by Sabina Muñoz, El Paso Master Gardener
Choosing a landscape tree is one of the most important decisions a home owner must make. Most trees have the potential of outliving the people who plant them, so the decision deserves some research and forethought.
What is the tree going to do? Will it provide shade, be a windbreak, screen an unpleasant view, provide fruit or nuts, provide seasonal color or ornamental blooms? Do you want an evergreen or a tree that sheds its leaves? Trees come in many shapes and sizes. They can be round, fan-shaped, conical, single-trunked and multi-trunked. Some can grow so big that they are disproportionate to home and neighborhood. Imagine what that cute tree in a nursery container will look like in a few years. The space you have should be large enough to support the mature tree without damaging walks and drives or interfering with utility and power lines above or below ground.
Your site should have the right kind of soil for the tree you choose. El Paso soils are alkaline, and some trees require more acidic soils. Is your soil sandy, clay or loamy? The type of soil will determine how you must water your plants. Knowing your soil type will help you choose a tree that will thrive in that location.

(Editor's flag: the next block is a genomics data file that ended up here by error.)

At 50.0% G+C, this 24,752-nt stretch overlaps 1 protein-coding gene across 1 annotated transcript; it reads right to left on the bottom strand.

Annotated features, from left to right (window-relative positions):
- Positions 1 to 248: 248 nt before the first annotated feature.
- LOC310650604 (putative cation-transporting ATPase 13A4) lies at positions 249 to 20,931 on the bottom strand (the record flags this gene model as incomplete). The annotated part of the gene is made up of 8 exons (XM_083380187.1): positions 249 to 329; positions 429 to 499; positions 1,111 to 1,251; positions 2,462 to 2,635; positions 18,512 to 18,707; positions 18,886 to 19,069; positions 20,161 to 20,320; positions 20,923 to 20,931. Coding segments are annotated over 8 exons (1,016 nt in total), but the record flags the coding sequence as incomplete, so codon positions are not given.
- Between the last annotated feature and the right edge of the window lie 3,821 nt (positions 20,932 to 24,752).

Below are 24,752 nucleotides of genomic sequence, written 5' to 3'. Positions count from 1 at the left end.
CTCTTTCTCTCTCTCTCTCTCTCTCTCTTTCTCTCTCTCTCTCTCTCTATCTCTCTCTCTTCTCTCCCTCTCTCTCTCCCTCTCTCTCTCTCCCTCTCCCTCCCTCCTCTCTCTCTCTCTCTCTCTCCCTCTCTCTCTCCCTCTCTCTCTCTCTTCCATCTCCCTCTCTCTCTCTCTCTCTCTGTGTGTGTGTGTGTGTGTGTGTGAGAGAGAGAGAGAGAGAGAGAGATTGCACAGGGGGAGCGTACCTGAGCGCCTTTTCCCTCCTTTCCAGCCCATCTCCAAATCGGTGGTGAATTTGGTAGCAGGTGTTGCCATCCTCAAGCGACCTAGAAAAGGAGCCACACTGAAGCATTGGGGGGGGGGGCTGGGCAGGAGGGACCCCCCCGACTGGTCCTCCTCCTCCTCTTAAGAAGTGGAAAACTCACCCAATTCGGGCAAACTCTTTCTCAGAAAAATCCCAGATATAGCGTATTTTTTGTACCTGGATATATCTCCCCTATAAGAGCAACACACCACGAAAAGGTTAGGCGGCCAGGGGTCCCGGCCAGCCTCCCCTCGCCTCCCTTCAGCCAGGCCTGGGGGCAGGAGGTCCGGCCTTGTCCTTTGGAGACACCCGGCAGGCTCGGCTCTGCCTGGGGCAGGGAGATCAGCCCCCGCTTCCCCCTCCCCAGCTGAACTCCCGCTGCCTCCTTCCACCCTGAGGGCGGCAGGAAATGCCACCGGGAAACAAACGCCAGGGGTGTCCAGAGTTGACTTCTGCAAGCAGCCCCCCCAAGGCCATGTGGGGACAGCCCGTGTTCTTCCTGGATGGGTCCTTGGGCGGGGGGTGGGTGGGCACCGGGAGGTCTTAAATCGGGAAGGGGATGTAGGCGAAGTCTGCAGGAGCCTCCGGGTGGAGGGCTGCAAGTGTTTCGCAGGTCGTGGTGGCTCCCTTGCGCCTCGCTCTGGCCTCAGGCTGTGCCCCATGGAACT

Some trees are high maintenance and require pruning, raking of litter and seedpods, and regular fertilization. Your tree’s water needs should be compatible with nearby landscape elements such as grass, shrubs and flowers. A high water-use tree should not be placed in your cactus garden. The tree should handle our climate’s hot summers and sometimes very cold winters.
It is helpful to visit established neighborhoods and see mature trees in place. You can better visualize how your tree will look when it matures and get some ideas on how the trees perform in different locations.
If you do your homework and plan accordingly, you’ll have a long and happy relationship with the right tree in the right place in your landscape.